East Africa: Rwandan Soaps Top Watch List

Despite being relatively new and still developing, Rwandan content creators have established a niche in TV soap opera production, and are increasingly taking up space on local channels.

Soap operas such as Seburikoko and City Maid top the list of most watched TV and online content in the country, turning actors into instant national stars.

A platform called ZacuTV.com, which works as a distribution channel for Rwandan content has been created, with a goal of distributing content locally and abroad.

"This is like Rwandan Netflix where people can watch Rwandan content on the go, we pay content owners and then we air it," said Nelly Misago, a producer with Inyarwanda Ltd.

A subscriber pays $5 per month, and it has already garnered up to 20,000 subscribers, mostly people in the diaspora.

The key challenges the drama arts industry faces is language limitations because all the content is created in Kinyarwanda, which means it cannot be consumed widely.

"Our content is also still lacking in quality, it does not meet international standards, so for instance it cannot be aired on Netflix," he noted.

This year they intend to start public screenings in different parts of the country, but also launching theatre acts in various halls.

Building on the impact of 1990s Ugandan dramas like That's Life Mwattu and Bibaawo by The Ebonies'; and recently the regional success of The Hostel created by Uganda team of Moses Sabiiti and Emanuel Egwel, today's soaps have also found their way into Rwandan family evenings.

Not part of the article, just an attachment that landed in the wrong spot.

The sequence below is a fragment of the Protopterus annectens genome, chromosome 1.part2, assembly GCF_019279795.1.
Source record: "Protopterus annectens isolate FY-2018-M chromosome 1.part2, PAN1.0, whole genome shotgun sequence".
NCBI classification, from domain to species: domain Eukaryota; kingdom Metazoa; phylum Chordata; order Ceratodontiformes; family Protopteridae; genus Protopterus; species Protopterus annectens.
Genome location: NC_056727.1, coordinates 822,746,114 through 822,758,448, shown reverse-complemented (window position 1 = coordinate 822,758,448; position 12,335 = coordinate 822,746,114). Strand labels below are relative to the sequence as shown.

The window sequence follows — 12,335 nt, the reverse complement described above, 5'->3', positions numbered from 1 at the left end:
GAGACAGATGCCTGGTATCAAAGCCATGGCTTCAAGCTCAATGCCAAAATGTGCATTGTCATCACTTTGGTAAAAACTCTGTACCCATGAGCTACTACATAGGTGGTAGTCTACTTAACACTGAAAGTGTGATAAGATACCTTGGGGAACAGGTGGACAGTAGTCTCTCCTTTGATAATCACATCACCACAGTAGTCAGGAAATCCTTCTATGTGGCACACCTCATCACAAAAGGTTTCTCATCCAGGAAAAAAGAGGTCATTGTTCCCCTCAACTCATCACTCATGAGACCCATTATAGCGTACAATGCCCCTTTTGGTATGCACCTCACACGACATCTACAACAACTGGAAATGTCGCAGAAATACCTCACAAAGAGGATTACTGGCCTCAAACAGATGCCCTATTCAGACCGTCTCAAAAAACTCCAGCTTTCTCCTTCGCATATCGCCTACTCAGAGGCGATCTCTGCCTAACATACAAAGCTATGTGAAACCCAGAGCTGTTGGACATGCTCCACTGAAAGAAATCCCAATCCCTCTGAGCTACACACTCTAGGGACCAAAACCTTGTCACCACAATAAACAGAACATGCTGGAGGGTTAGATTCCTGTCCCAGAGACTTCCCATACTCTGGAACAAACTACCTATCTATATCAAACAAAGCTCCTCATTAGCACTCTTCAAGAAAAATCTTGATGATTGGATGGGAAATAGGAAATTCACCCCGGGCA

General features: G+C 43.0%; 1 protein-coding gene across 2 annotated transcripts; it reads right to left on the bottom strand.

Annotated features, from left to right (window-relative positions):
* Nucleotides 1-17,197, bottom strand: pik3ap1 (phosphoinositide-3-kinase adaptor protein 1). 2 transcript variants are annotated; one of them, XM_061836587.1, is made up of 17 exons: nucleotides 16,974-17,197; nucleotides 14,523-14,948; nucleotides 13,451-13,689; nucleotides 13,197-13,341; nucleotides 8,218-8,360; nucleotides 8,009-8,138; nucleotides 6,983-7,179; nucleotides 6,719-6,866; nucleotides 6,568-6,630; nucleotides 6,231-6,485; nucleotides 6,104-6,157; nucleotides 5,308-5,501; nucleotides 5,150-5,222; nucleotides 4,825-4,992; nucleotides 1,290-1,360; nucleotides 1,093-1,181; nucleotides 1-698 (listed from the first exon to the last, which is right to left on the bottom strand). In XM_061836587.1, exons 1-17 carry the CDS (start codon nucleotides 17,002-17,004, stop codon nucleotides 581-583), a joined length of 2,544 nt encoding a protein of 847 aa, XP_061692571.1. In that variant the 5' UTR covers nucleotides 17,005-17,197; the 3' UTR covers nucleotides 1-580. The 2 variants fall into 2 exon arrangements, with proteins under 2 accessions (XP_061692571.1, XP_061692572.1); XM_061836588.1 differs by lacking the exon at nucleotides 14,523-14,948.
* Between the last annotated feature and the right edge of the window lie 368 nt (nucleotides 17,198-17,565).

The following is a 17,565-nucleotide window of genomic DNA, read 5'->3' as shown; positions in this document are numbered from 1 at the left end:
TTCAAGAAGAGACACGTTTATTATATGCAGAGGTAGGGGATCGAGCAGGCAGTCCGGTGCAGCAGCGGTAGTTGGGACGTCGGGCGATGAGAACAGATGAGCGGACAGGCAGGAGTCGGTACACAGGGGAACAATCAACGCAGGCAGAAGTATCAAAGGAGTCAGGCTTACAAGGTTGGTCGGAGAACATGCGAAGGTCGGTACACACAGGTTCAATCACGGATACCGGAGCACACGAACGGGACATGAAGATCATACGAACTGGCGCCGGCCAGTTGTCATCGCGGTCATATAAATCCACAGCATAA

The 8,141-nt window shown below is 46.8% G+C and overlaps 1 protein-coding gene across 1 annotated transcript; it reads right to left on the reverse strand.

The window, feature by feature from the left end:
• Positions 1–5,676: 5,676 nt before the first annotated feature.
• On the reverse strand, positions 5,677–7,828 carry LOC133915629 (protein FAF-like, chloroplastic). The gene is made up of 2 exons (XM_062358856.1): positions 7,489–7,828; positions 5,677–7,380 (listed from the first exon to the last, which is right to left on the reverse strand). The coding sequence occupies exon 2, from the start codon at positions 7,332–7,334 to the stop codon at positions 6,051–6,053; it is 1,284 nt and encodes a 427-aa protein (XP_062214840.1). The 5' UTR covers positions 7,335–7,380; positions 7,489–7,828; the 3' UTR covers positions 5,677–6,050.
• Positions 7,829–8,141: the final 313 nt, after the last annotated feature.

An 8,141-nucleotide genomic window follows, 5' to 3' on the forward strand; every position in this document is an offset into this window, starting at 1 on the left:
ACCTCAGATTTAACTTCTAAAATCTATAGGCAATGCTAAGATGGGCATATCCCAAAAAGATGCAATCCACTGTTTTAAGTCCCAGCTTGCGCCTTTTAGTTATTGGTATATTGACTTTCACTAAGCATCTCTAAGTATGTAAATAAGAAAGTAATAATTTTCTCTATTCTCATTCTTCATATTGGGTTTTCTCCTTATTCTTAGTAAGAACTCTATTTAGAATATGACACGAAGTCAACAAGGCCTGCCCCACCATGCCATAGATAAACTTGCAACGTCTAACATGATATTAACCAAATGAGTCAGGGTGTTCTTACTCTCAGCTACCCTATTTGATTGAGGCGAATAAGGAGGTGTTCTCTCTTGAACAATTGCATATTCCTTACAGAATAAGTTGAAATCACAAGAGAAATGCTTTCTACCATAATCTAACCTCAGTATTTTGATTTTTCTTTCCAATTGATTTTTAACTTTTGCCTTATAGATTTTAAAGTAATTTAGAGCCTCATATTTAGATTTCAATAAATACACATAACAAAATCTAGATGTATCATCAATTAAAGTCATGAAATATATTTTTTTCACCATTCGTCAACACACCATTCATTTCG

Seburikoko, produced by Misago under the production company Inyarwanda Ltd and Afrifame pictures, is a comedy drama set in a fictional village of Gatoto, about Seburikoko, (Gratien Niyitegeka), a family man who shirks his responsibilities and indulges in drinking in the village cabarets.

The 15-minutes per episode series airs on Rwanda Broadcasting Service (RBC), every Monday and Thursday at 6:45pm, and has been running since March 2015.

City Maid, is in an urban-set drama, depicting dysfunctional relationships, materialism as well as the absurdity of promiscuity.

Just like Ugandan soaps of the 90s, the creators weave messages of protection against HIV/Aids, and positive living targeted at the youth.

Misago, the producer of Seburikoko, says the industry is growing both in content and audience, and that gone are the days when people looked down upon Rwandan content.

He says the growth, albeit slow, especially due to the fact that there are no TV stations in Rwanda with a budget to buy serialised content, there is progress because the production house makes enough money to pay over 100 people connected to the production of Seburikoko.

"I wanted to create superstars, and I also wanted to create jobs, this at a certain extent has been achieved, most of our actors are now popular, many are earning from advertising gigs. For the first time, we have actors who live on acting only," said Misago.

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